Part of a rabbit’s toolbox

Rabbits have five toes on their front feet and four on their back feet. Their nails are very tough: they have to be, they’re designed for digging burrows. In the wild, all the digging and hopping over rocks and other hard surfaces keeps the nails short. Wild rabbits’ nails stay short from all the digging and hopping over rocks and hard surfaces but for our pet rabbits there is often nothing to wear the nails down. This means the nails may need to be clipped regularly.

The long and the short of it

If a rabbit’s nails get long, it changes the angle at which it puts its feet down. This may not sound like a big concern but it is very important as it can add extra wear on the joints because they are moving in an unnatural way.

Long nails can get snagged easily and can be torn, sometimes right out of the nail bed. This is of course extremely painful, and there can be a surprising amount of bleeding. It can also result in dislocation or breaking of the toes.

If our rabbits’ hind feet don’t sit at the proper angle, weight is forced back onto their heels and that can lead to sore hocks, also known as pododermatitis. This is a serious condition and very hard to treat. Prevention is most definitely better than cure.

Clipping nails

Healthy foot with properly trimmed nails

As part of your regular checks of your rabbits you need to keep an eye on their nails. A good guide is for them to be level with the fur. The only exception to this is in Rex rabbits, where the fur is so much shorter!

If the nails need clipping and you aren’t confident to do this yourself then ask your vet or vet nurse to do it. They should be happy to show you how it’s done safely so you will be able to do it in future. There is a vein and a nerve running up each nail that has to be avoided. It’s known as the ‘quick’ and if it gets cut it will be painful for the rabbit and there will be a lot of blood. That said, after some clear instruction, it is fairly straightforward to cut a rabbit’s nails, especially pale, translucent ones where the quick can be seen, so it’s well worth learning how to do it.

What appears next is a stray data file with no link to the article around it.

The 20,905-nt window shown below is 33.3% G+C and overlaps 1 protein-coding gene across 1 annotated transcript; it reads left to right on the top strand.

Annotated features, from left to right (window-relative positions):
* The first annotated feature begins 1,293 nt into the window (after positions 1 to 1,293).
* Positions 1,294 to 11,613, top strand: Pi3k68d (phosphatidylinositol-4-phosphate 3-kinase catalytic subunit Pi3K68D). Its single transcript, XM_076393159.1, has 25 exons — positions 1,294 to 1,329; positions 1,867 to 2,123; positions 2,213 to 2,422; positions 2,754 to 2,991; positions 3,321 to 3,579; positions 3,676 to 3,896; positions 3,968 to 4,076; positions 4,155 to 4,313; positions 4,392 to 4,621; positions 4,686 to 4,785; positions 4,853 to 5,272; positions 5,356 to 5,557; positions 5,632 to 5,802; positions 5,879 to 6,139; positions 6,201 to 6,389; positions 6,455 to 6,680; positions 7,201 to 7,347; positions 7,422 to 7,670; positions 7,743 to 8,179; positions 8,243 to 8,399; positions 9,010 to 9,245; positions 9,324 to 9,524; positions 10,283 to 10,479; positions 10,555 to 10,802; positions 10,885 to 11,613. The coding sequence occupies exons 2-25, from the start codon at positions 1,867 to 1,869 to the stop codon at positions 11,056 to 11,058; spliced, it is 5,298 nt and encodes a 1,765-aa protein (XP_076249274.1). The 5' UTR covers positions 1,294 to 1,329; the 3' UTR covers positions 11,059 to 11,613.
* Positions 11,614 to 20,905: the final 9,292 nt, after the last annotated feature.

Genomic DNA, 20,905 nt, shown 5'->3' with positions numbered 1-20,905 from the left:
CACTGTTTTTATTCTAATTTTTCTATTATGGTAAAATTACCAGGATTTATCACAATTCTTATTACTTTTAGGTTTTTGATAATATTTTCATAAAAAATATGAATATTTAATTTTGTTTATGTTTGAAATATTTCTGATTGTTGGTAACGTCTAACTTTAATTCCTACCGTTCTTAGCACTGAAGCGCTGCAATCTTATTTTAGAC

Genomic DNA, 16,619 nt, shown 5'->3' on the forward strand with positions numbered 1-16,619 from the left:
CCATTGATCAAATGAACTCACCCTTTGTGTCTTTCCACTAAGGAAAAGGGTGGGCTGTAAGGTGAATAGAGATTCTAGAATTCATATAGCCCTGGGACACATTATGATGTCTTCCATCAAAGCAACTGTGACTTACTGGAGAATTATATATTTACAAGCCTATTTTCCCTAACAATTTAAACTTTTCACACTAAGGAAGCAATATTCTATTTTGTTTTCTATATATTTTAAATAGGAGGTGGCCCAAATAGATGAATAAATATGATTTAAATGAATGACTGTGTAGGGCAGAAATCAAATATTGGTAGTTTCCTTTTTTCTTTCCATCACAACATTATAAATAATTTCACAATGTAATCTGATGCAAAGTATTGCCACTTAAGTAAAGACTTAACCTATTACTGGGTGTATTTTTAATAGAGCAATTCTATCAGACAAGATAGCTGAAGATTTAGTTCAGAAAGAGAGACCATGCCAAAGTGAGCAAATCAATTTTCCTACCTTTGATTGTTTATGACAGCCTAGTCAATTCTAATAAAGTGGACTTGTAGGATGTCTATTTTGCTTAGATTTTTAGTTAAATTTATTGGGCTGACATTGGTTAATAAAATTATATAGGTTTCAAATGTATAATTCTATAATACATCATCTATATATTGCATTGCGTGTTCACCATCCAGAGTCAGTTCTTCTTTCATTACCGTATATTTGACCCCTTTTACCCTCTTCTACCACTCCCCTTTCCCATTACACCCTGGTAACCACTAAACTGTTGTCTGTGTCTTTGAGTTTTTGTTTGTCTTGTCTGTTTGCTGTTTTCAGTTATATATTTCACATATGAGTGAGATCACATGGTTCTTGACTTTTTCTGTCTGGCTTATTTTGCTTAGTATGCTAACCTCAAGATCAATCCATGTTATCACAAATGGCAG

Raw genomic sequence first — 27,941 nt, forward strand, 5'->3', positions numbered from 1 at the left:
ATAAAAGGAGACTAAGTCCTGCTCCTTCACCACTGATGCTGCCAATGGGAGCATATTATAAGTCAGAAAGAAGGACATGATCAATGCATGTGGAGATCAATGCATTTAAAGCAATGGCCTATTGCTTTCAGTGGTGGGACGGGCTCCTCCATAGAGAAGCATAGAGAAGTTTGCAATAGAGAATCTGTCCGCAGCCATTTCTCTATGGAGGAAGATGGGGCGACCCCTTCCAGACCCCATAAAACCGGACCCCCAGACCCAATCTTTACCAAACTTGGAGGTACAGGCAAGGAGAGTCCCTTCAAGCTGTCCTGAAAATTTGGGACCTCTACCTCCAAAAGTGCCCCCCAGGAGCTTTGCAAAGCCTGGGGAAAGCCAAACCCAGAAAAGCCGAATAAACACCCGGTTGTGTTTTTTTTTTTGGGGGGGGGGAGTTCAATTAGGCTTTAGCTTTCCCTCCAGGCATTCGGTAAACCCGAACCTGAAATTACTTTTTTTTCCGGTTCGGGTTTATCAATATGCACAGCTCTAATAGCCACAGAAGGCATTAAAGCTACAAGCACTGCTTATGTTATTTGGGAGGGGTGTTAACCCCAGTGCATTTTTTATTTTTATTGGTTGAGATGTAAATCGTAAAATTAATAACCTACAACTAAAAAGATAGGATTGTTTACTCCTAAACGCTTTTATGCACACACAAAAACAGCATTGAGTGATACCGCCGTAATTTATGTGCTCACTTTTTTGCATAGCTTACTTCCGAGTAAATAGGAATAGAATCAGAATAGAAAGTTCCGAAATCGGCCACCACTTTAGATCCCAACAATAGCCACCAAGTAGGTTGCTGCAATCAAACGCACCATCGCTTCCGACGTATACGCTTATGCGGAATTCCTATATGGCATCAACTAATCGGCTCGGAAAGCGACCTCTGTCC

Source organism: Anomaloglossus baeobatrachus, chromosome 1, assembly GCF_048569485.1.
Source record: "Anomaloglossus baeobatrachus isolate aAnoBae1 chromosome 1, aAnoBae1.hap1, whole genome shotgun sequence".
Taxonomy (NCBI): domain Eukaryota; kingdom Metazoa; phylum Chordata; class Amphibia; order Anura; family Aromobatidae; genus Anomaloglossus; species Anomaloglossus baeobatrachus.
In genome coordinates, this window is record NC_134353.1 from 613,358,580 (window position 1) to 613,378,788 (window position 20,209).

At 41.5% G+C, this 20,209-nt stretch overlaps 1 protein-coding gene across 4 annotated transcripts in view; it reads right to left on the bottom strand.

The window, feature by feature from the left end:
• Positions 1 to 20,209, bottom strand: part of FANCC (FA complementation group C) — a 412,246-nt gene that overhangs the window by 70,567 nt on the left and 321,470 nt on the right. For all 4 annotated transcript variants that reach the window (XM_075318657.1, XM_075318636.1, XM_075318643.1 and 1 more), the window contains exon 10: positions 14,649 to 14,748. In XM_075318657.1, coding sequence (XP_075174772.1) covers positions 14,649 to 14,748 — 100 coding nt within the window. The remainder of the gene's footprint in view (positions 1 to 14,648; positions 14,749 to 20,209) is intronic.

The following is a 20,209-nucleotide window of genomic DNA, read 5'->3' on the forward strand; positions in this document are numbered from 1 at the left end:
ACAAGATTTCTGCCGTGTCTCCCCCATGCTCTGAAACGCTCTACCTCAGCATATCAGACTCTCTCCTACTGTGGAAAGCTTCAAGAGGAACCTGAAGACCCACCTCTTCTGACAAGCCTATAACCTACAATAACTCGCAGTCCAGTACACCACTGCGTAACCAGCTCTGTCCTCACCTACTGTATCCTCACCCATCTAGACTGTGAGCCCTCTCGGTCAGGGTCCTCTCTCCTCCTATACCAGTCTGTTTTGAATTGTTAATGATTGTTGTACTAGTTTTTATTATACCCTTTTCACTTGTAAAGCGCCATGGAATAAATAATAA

A note about “hypnotising” or “trancing” rabbits

Some people when clipping rabbits nails will hold their rabbit on its back so it goes perfectly still as if in a trance. This is in fact extremely cruel as the rabbit is, in fact, terrified and playing dead as part of its prey animal response to being caught by a predator. Never do this to your rabbits.

You can either hold your rabbit with it’s backside supported as if it is sitting up to cut the nails or place it on a towel on a worktop and very gently pull the foot to the side to get to the nails.

Avoiding cutting the quick

If you have a rabbit with light nails it’s quite easy to see the quick but if the nails are dark it’s far more difficult. There are ways to get around it. You can shine a torch from behind the nail. The light coming through will show you where the quick ends, and therefore where it’s safe to cut. Another method is the squeeze, squeeze, cut method. Where you think it’s safe, give the nail a gentle squeeze with your clippers. If your rabbit reacts then you are too near the quick. If there’s no reaction, squeeze a bit harder. Still no reaction, give it one final quite hard squeeze just to be sure and then if all is well, it’s safe to cut. Repeat this with each nail.

There is no need to turn rabbits upside down to cut their nails

If nails are very long and the quick is quite high, you can encourage it to recede by what’s known as nibbling. Clip the nails twice a week or even every other day, just by nibbling a tiny bit off. As the nails get shorter, the quick will too, until your rabbit has nails that are a comfortable length.

What tools will I need?

If you are going to cut your rabbits’ nails then you’ll need some decent clippers. These are inexpensive to buy. We recommend the scissor-shaped type, although some people find the guillotine type easier to handle. Have a chat with your vet at the same time as them showing you how to clip – they will be able to order a good quality pair for you. Or if you know what you are looking for there are plenty of places online.

As mentioned, to find the quick a torch will be useful.

It’s worth having cornflour too – yes, really. If you do cut into the quick, dab your rabbit’s nail into the cornflour and it will stop the bleeding. This is much better than using styptic powder which will sting the rabbit.